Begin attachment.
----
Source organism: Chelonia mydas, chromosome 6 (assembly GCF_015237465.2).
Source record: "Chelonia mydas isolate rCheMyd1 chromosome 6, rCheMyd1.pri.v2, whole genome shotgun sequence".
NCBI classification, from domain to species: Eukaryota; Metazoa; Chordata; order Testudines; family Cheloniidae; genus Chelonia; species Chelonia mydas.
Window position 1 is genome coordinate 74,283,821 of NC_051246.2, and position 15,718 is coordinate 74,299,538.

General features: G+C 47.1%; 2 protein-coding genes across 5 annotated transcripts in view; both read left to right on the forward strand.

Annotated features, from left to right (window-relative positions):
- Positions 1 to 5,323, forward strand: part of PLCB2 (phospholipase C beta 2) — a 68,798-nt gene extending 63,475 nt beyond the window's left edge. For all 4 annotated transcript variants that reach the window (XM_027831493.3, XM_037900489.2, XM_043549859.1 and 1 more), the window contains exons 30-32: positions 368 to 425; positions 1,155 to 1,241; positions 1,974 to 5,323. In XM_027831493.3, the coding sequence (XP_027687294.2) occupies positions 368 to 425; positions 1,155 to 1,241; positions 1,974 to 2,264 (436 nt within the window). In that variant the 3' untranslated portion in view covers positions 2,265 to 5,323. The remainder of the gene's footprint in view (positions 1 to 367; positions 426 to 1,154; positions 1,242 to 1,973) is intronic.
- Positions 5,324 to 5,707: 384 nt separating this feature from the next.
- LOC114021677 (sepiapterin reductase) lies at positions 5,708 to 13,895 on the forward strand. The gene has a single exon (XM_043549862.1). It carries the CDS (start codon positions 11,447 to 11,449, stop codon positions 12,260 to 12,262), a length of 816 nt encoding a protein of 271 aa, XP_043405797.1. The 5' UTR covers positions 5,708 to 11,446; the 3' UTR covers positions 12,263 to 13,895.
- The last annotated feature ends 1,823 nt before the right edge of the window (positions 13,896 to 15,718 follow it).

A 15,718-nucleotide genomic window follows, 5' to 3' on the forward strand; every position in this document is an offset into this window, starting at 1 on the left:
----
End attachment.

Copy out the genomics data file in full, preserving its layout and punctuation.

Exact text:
Source organism: Chelonia mydas, chromosome 6 (assembly GCF_015237465.2).
Source record: "Chelonia mydas isolate rCheMyd1 chromosome 6, rCheMyd1.pri.v2, whole genome shotgun sequence".
NCBI classification, from domain to species: Eukaryota; Metazoa; Chordata; order Testudines; family Cheloniidae; genus Chelonia; species Chelonia mydas.
Window position 1 is genome coordinate 74,283,821 of NC_051246.2, and position 15,718 is coordinate 74,299,538.

General features: G+C 47.1%; 2 protein-coding genes across 5 annotated transcripts in view; both read left to right on the forward strand.

Annotated features, from left to right (window-relative positions):
- Positions 1 to 5,323, forward strand: part of PLCB2 (phospholipase C beta 2) — a 68,798-nt gene extending 63,475 nt beyond the window's left edge. For all 4 annotated transcript variants that reach the window (XM_027831493.3, XM_037900489.2, XM_043549859.1 and 1 more), the window contains exons 30-32: positions 368 to 425; positions 1,155 to 1,241; positions 1,974 to 5,323. In XM_027831493.3, the coding sequence (XP_027687294.2) occupies positions 368 to 425; positions 1,155 to 1,241; positions 1,974 to 2,264 (436 nt within the window). In that variant the 3' untranslated portion in view covers positions 2,265 to 5,323. The remainder of the gene's footprint in view (positions 1 to 367; positions 426 to 1,154; positions 1,242 to 1,973) is intronic.
- Positions 5,324 to 5,707: 384 nt separating this feature from the next.
- LOC114021677 (sepiapterin reductase) lies at positions 5,708 to 13,895 on the forward strand. The gene has a single exon (XM_043549862.1). It carries the CDS (start codon positions 11,447 to 11,449, stop codon positions 12,260 to 12,262), a length of 816 nt encoding a protein of 271 aa, XP_043405797.1. The 5' UTR covers positions 5,708 to 11,446; the 3' UTR covers positions 12,263 to 13,895.
- The last annotated feature ends 1,823 nt before the right edge of the window (positions 13,896 to 15,718 follow it).

A 15,718-nucleotide genomic window follows, 5' to 3' on the forward strand; every position in this document is an offset into this window, starting at 1 on the left: